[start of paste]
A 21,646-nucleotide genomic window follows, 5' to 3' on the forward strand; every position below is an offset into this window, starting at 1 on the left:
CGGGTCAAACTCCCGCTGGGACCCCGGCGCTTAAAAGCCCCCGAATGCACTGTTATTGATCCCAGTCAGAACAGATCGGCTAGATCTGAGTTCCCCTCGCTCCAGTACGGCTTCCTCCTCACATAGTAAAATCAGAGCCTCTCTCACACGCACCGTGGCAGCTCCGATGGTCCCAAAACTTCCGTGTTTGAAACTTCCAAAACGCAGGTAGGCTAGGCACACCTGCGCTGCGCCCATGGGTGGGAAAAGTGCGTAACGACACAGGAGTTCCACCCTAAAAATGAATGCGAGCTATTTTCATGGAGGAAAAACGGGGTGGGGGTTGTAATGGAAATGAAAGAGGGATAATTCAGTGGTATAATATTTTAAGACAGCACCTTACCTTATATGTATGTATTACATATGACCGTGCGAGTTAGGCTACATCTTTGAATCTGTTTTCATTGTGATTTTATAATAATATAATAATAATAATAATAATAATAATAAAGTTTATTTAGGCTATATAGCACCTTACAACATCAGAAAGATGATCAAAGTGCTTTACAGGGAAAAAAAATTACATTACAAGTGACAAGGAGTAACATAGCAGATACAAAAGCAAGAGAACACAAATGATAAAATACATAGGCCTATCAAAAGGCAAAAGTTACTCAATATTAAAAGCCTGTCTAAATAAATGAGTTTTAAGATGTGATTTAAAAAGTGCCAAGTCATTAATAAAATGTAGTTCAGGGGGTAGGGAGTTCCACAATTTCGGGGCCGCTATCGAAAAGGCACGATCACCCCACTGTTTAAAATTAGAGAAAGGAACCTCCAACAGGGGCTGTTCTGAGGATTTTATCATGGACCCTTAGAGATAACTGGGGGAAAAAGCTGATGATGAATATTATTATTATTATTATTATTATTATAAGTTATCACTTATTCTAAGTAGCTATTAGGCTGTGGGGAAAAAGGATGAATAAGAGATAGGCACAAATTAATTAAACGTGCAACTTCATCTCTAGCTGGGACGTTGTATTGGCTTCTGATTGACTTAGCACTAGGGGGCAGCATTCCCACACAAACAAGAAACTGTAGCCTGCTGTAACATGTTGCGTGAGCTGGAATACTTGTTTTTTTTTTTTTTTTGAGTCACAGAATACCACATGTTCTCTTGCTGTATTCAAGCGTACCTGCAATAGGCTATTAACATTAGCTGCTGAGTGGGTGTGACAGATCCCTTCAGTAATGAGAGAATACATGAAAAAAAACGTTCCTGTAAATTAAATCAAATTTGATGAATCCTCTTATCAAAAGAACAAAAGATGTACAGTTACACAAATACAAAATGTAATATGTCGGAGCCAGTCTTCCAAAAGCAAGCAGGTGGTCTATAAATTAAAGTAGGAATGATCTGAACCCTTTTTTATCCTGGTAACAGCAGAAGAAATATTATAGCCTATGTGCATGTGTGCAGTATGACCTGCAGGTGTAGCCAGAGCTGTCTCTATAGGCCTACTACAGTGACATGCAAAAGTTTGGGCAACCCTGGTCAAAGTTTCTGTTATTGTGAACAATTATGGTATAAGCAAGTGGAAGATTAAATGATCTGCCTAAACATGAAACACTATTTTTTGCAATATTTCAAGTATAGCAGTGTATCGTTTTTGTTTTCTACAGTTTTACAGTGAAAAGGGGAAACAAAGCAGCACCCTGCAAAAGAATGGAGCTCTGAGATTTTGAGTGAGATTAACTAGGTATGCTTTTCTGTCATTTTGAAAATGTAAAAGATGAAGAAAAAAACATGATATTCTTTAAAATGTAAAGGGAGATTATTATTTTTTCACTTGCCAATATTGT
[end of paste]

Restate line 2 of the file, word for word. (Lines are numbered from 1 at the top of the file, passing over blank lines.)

CGGGTCAAACTCCCGCTGGGACCCCGGCGCTTAAAAGCCCCCGAATGCACTGTTATTGATCCCAGTCAGAACAGATCGGCTAGATCTGAGTTCCCCTCGCTCCAGTACGGCTTCCTCCTCACATAGTAAAATCAGAGCCTCTCTCACACGCACCGTGGCAGCTCCGATGGTCCCAAAACTTCCGTGTTTGAAACTTCCAAAACGCAGGTAGGCTAGGCACACCTGCGCTGCGCCCATGGGTGGGAAAAGTGCGTAACGACACAGGAGTTCCACCCTAAAAATGAATGCGAGCTATTTTCATGGAGGAAAAACGGGGTGGGGGTTGTAATGGAAATGAAAGAGGGATAATTCAGTGGTATAATATTTTAAGACAGCACCTTACCTTATATGTATGTATTACATATGACCGTGCGAGTTAGGCTACATCTTTGAATCTGTTTTCATTGTGATTTTATAATAATATAATAATAATAATAATAATAATAATAAAGTTTATTTAGGCTATATAGCACCTTACAACATCAGAAAGATGATCAAAGTGCTTTACAGGGAAAAAAAATTACATTACAAGTGACAAGGAGTAACATAGCAGATACAAAAGCAAGAGAACACAAATGATAAAATACATAGGCCTATCAAAAGGCAAAAGTTACTCAATATTAAAAGCCTGTCTAAATAAATGAGTTTTAAGATGTGATTTAAAAAGTGCCAAGTCATTAATAAAATGTAGTTCAGGGGGTAGGGAGTTCCACAATTTCGGGGCCGCTATCGAAAAGGCACGATCACCCCACTGTTTAAAATTAGAGAAAGGAACCTCCAACAGGGGCTGTTCTGAGGATTTTATCATGGACCCTTAGAGATAACTGGGGGAAAAAGCTGATGATGAATATTATTATTATTATTATTATTATTATAAGTTATCACTTATTCTAAGTAGCTATTAGGCTGTGGGGAAAAAGGATGAATAAGAGATAGGCACAAATTAATTAAACGTGCAACTTCATCTCTAGCTGGGACGTTGTATTGGCTTCTGATTGACTTAGCACTAGGGGGCAGCATTCCCACACAAACAAGAAACTGTAGCCTGCTGTAACATGTTGCGTGAGCTGGAATACTTGTTTTTTTTTTTTTTTTGAGTCACAGAATACCACATGTTCTCTTGCTGTATTCAAGCGTACCTGCAATAGGCTATTAACATTAGCTGCTGAGTGGGTGTGACAGATCCCTTCAGTAATGAGAGAATACATGAAAAAAAACGTTCCTGTAAATTAAATCAAATTTGATGAATCCTCTTATCAAAAGAACAAAAGATGTACAGTTACACAAATACAAAATGTAATATGTCGGAGCCAGTCTTCCAAAAGCAAGCAGGTGGTCTATAAATTAAAGTAGGAATGATCTGAACCCTTTTTTATCCTGGTAACAGCAGAAGAAATATTATAGCCTATGTGCATGTGTGCAGTATGACCTGCAGGTGTAGCCAGAGCTGTCTCTATAGGCCTACTACAGTGACATGCAAAAGTTTGGGCAACCCTGGTCAAAGTTTCTGTTATTGTGAACAATTATGGTATAAGCAAGTGGAAGATTAAATGATCTGCCTAAACATGAAACACTATTTTTTGCAATATTTCAAGTATAGCAGTGTATCGTTTTTGTTTTCTACAGTTTTACAGTGAAAAGGGGAAACAAAGCAGCACCCTGCAAAAGAATGGAGCTCTGAGATTTTGAGTGAGATTAACTAGGTATGCTTTTCTGTCATTTTGAAAATGTAAAAGATGAAGAAAAAAACATGATATTCTTTAAAATGTAAAGGGAGATTATTATTTTTTCACTTGCCAATATTGT